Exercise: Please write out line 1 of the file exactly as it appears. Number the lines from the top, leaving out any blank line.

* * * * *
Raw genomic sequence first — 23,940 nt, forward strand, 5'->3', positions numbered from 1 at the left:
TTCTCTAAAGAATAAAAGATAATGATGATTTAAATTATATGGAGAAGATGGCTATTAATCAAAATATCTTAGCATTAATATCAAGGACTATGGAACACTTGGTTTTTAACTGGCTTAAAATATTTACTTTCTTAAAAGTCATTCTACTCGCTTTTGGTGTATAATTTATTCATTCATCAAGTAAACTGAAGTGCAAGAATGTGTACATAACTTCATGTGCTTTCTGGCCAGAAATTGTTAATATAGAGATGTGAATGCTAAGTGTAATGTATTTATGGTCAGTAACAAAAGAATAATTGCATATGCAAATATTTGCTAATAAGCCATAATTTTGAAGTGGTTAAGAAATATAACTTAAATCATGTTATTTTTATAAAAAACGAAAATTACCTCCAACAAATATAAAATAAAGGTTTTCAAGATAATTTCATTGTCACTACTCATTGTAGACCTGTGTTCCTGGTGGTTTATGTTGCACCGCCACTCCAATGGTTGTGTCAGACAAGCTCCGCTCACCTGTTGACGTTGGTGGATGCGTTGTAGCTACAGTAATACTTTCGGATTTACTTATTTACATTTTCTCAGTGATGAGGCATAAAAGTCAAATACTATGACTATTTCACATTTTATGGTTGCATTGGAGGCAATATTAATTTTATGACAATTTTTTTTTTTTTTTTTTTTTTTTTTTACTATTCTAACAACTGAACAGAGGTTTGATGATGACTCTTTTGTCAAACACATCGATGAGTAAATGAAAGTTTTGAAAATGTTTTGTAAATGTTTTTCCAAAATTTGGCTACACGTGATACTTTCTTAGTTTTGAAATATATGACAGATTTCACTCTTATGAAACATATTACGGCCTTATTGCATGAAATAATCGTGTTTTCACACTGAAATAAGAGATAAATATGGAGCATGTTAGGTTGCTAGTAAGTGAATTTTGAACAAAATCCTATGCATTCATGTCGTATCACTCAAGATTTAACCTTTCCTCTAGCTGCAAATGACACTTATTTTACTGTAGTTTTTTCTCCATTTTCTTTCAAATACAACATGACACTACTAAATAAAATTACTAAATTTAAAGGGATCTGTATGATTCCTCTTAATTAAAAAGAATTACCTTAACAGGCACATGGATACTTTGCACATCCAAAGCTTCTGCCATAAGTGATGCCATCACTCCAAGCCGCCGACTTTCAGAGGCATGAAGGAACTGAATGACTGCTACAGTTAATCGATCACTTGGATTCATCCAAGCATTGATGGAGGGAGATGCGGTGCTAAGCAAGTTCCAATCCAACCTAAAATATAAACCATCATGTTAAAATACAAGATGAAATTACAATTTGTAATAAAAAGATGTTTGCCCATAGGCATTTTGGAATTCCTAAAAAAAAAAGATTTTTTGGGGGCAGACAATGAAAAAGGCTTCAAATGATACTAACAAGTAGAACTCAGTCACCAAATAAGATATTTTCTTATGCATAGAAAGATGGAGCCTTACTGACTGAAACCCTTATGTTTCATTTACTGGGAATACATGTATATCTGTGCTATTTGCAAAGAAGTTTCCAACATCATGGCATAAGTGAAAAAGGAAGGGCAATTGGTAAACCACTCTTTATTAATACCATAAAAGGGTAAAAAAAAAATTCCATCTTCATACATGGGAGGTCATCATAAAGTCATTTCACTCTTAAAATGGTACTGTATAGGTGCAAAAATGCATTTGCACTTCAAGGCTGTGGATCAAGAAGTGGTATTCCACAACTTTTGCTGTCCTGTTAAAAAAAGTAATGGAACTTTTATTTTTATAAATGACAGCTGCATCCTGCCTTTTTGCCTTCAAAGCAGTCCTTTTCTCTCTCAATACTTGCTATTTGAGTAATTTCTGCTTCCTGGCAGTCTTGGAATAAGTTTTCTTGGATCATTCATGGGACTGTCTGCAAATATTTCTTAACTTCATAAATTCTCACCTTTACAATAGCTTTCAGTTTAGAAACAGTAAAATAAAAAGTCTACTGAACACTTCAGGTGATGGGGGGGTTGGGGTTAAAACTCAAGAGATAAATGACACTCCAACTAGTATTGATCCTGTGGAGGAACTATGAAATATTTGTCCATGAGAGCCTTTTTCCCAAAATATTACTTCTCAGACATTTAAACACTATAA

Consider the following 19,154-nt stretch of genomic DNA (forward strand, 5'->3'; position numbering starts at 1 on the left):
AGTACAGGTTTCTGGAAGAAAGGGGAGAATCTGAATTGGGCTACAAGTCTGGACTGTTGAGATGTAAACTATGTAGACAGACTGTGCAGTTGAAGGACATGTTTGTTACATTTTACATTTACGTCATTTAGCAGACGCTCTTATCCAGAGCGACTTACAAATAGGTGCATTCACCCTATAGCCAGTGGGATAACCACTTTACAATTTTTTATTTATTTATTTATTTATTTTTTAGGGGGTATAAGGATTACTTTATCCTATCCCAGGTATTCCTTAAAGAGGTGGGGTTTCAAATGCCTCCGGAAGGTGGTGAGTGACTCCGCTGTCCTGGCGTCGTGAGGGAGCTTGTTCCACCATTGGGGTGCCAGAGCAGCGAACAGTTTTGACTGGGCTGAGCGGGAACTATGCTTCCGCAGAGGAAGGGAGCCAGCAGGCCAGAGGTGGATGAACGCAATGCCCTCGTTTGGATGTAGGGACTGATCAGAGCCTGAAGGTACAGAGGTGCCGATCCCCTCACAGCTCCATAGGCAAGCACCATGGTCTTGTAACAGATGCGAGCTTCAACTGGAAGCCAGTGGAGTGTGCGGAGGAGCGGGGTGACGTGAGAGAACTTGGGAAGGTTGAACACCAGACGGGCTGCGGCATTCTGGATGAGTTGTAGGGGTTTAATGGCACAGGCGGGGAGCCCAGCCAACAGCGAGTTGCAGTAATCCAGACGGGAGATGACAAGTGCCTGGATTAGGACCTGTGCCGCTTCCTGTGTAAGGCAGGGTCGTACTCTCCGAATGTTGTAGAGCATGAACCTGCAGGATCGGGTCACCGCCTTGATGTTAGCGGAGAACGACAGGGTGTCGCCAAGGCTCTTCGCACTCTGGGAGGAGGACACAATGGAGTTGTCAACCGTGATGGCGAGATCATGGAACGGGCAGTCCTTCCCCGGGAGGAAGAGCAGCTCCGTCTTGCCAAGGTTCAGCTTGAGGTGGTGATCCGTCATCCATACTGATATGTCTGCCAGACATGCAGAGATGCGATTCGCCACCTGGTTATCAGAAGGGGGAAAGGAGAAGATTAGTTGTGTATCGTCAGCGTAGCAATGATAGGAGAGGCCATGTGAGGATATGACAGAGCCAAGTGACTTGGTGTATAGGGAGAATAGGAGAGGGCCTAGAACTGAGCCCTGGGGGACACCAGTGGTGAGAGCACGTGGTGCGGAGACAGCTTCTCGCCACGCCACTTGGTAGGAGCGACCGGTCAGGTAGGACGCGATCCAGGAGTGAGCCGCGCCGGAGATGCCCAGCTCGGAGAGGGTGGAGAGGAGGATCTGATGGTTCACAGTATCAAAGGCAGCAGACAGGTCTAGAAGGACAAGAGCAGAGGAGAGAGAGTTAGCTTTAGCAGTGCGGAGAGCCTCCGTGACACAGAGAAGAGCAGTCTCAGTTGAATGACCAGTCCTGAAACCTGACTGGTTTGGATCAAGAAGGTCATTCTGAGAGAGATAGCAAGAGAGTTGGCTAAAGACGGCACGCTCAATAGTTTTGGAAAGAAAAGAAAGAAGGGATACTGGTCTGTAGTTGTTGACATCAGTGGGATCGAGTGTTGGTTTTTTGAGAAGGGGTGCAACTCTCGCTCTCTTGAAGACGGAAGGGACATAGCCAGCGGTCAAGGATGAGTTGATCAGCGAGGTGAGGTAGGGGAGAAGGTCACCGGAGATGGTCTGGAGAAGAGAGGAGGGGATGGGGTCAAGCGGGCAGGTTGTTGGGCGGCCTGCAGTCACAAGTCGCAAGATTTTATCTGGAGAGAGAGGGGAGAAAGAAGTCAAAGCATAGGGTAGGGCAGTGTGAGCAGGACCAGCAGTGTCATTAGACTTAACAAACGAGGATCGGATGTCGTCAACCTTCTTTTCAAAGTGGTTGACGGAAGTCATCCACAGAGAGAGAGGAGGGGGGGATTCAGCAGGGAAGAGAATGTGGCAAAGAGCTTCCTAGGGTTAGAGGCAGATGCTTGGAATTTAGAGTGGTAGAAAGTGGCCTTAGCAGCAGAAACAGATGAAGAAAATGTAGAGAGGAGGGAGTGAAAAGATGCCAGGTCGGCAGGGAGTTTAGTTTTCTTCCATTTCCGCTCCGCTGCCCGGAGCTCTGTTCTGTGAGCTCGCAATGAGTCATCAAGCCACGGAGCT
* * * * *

Raw genomic sequence first — 23,940 nt, forward strand, 5'->3', positions numbered from 1 at the left: